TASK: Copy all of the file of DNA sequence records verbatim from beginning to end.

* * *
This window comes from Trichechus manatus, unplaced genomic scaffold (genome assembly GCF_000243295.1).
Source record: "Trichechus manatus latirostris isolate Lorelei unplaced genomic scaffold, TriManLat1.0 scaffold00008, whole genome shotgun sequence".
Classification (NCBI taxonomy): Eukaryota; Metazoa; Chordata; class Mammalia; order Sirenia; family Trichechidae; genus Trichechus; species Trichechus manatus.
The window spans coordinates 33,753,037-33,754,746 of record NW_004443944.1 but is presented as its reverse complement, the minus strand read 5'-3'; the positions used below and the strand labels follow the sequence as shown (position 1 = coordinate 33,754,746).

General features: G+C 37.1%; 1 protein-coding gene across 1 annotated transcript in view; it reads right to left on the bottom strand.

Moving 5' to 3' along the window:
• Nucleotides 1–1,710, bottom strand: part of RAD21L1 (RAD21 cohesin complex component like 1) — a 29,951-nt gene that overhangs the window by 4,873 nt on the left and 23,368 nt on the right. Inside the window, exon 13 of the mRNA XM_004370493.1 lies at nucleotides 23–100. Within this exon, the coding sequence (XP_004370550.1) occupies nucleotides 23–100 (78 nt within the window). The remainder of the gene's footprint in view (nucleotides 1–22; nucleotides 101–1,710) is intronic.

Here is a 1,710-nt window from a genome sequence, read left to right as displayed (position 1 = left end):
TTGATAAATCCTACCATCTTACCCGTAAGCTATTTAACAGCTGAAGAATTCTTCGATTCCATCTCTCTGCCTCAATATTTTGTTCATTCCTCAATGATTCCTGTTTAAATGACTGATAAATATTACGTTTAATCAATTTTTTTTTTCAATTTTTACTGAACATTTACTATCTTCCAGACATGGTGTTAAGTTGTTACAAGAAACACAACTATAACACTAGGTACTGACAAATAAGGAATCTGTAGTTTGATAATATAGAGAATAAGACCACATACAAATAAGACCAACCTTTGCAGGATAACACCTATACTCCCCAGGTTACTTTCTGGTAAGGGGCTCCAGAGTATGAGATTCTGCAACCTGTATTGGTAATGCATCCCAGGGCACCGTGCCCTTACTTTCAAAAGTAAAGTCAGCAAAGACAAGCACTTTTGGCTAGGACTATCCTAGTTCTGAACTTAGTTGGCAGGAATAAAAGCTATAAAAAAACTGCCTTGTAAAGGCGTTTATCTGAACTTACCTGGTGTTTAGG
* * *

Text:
This window comes from Trichechus manatus, unplaced genomic scaffold (genome assembly GCF_000243295.1).
Source record: "Trichechus manatus latirostris isolate Lorelei unplaced genomic scaffold, TriManLat1.0 scaffold00008, whole genome shotgun sequence".
Classification (NCBI taxonomy): Eukaryota; Metazoa; Chordata; class Mammalia; order Sirenia; family Trichechidae; genus Trichechus; species Trichechus manatus.
The window spans coordinates 33,753,037-33,754,746 of record NW_004443944.1 but is presented as its reverse complement, the minus strand read 5'-3'; the positions used below and the strand labels follow the sequence as shown (position 1 = coordinate 33,754,746).

General features: G+C 37.1%; 1 protein-coding gene across 1 annotated transcript in view; it reads right to left on the bottom strand.

Moving 5' to 3' along the window:
• Nucleotides 1–1,710, bottom strand: part of RAD21L1 (RAD21 cohesin complex component like 1) — a 29,951-nt gene that overhangs the window by 4,873 nt on the left and 23,368 nt on the right. Inside the window, exon 13 of the mRNA XM_004370493.1 lies at nucleotides 23–100. Within this exon, the coding sequence (XP_004370550.1) occupies nucleotides 23–100 (78 nt within the window). The remainder of the gene's footprint in view (nucleotides 1–22; nucleotides 101–1,710) is intronic.

Here is a 1,710-nt window from a genome sequence, read left to right as displayed (position 1 = left end):
TTGATAAATCCTACCATCTTACCCGTAAGCTATTTAACAGCTGAAGAATTCTTCGATTCCATCTCTCTGCCTCAATATTTTGTTCATTCCTCAATGATTCCTGTTTAAATGACTGATAAATATTACGTTTAATCAATTTTTTTTTTCAATTTTTACTGAACATTTACTATCTTCCAGACATGGTGTTAAGTTGTTACAAGAAACACAACTATAACACTAGGTACTGACAAATAAGGAATCTGTAGTTTGATAATATAGAGAATAAGACCACATACAAATAAGACCAACCTTTGCAGGATAACACCTATACTCCCCAGGTTACTTTCTGGTAAGGGGCTCCAGAGTATGAGATTCTGCAACCTGTATTGGTAATGCATCCCAGGGCACCGTGCCCTTACTTTCAAAAGTAAAGTCAGCAAAGACAAGCACTTTTGGCTAGGACTATCCTAGTTCTGAACTTAGTTGGCAGGAATAAAAGCTATAAAAAAACTGCCTTGTAAAGGCGTTTATCTGAACTTACCTGGTGTTTAGG